The BEST Act – Better Educator Support and Training Act – was introduced on March 31, 2015. U.S. Senator Jack Reed of Rhode Island said “If we want our children to have a quality education, with top-notch instruction and support, we’ve got to invest in our teachers as well as our classrooms.” U.S. Senator Bob Casey of Pennsylvania noted that the BEST Act “aims to provide comprehensive resources that educators need to help students achieve their academic best.” If enacted the Act would provide educator mentoring and professional development to the entire educational team – librarian, counselors, principals, and teachers. Learn more at:
Educational Services for Youth in the Child Welfare and Juvenile Justice Systems
Children involved in the foster care system or in the juvenile justice system experience hardships related to “trauma, changes in placement, family mobility, disabling conditions, and economic disadvantage”. The National Evaluation and Technical Assistance Center for the Education of Children and Youth Who are Neglected, Delinquent, or At-Risk lists these hardships in their new guide entitled “Quality Education Services Are Critical for Youth Involved With the Juvenile Justice and Child Welfare Systems”. The guide is designed to assist child-serving agencies address barriers and challenges for the children and families they serve. The guide offers policy-related recommendations and actionable items that staff can use to ensure better outcomes for youth.
View or download the guide at: http://www.neglected-delinquent.org/sites/default/files/NDTAC_Correctional_ED_Practice_Guide_508.pdf
Achieving a Better Life Experience (ABLE) Act
On December 19, 2014 the ABLE Act was signed into federal law. Regulations or guidance related to the new law will be issued by June 2015. Each state will decide whether to offer an ABLE program.
The ABLE Act allows families to create a savings account for their family member with a disability to save for future disability-related expenses. These ABLE accounts resemble the 529 accounts that parents can set up to save for their children’s college tuition. The new accounts protect eligibility for Medicaid, Supplemental Security Income, and other federal benefits. The money can be used for housing, transportation, employment training, assistive technology, education, funeral and burial expenses, and other approved expenses.
Learn more details from The Arc of Illinois: https://files.ctctcdn.com/92d3c2d6001/c0d1c5c0-d9cc-4cae-83e9-9404ce412f19.pdf
A Vision for the Future of the Education in the United States
On January 14, 2015, U.S. Secretary of Education Arne Duncan outlined what he wants to see change as the Elementary and Secondary Education Act is reauthorized. He calls for increasing the opportunity for quality preschool, increasing funding and assistance for school and educators, reducing time spent on testing, and informing parents, teachers, and students about progress toward college and career readiness.
Find all Duncan’s comments here:
The Arc of Illinois New Assitive Technology Program
The Arc of Illinois, through a generous donation, has developed a new Assistive Technology Program. This program will fund, or partially fund, the purchase of assistive technology for individuals with intellectual and/or developmental disabilities, such as an iPad, for social and communication skills. There must be an evaluation/assessment completed by a qualified provider to prove need and reason for the requested device.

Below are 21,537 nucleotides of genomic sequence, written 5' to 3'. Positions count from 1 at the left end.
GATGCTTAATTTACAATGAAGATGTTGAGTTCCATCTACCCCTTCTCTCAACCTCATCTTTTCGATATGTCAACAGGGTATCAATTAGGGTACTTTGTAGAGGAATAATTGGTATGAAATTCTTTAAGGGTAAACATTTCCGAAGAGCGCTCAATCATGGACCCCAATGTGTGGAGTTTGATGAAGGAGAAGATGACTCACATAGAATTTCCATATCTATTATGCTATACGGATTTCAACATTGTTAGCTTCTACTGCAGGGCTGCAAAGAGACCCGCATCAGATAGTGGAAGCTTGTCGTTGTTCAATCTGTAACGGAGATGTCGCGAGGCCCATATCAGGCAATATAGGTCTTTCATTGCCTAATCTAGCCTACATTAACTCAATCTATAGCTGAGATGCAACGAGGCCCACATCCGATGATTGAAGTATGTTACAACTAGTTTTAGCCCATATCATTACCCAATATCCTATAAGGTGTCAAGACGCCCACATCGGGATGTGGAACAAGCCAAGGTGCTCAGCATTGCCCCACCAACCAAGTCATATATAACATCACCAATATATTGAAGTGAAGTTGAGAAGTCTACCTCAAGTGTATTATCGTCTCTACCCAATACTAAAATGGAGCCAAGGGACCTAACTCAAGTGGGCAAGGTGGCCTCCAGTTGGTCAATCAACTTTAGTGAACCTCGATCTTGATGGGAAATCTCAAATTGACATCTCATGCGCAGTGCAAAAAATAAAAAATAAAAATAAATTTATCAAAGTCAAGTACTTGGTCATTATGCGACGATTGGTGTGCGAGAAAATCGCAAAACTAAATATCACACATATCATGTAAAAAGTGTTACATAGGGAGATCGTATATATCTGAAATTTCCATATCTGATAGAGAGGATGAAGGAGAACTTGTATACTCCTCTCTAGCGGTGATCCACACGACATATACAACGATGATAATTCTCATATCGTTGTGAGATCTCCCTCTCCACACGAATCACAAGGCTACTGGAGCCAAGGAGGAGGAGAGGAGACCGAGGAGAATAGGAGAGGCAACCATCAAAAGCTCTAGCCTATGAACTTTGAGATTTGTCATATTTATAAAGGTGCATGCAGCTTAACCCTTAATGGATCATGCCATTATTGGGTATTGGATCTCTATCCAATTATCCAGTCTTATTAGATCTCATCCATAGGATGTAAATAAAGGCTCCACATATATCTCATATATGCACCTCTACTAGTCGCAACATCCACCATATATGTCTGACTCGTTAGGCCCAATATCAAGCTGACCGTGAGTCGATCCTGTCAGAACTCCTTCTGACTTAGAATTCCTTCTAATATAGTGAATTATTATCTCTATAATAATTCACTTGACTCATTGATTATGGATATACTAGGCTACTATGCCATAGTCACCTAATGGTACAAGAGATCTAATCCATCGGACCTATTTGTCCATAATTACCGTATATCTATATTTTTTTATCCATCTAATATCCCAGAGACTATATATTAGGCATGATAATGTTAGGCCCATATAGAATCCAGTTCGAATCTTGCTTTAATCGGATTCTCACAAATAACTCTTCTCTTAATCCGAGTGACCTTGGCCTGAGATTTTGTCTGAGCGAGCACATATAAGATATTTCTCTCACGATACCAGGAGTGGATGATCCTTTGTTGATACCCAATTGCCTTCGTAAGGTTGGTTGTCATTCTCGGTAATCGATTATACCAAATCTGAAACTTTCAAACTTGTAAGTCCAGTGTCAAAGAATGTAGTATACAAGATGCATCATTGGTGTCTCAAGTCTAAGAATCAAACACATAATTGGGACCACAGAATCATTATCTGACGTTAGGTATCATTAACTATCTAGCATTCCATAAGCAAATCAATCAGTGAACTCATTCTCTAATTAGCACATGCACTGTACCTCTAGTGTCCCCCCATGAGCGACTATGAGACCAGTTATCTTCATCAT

The goal of The Arc of Illinois Assistive Technology Program is to enhance and improve the quality of life for persons with intellectual/developmental disabilities by providing opportunities for individuals to receive technology to help with education, employment, community living and independence. With today’s technology, there are assistive features on devices, such as iPads, that can really improve learning for students with special needs. One mom recently told us, “I am so excited about the possibility of this program especially for people like my son, who has autism. A device like an iPad would mean such a difference to him in being able to communicate with the people in his life.”.
The maximum amount funded will be $500.00 per person or family. Upon approval, the device will be shipped directly to the applicant. Once the device is received it is the responsibility of that person and/or family to make sure it is used in the appropriate manner and that an evaluation is filled out to assure future funding for this project. There are not many programs like this in the state of Illinois and The Arc of Illinois is overjoyed to be able to provide this much needed assistive technology for people with intellectual/developmental disabilities.
Go here to apply: The Arc of Illinois Assistive Technology Application.
The Arc of Illinois is a non-profit statewide advocacy organization representing individuals with intellectual and developmental disabilities and their families and has emerged as a leading advocacy organization in Illinois. The Arc is committed to enhancing the quality of life for children and adults with disabilities and their families and insuring persons with disabilities have services and supports available to them when needed. For more information about The Arc of Illinois visit our website: www.thearcofil.org or call the office at 815-464-1832.
Equal Access At School For English Language Learners
The U.S. Department of Education and Justice released guidance on January 7, 2015 explaining how school districts can meet their obligations to English learner students. The guidance explains the schools’ obligations to:
A fact sheet about obligations of the school is available in English at:
A fact sheet about obligations of the school is available in other languages at: http://www2.ed.gov/about/offices/list/ocr/ellresources.html
To view the entire guidance document, go to: http://www2.ed.gov/about/offices/list/ocr/letters/colleague-el-201501.pdf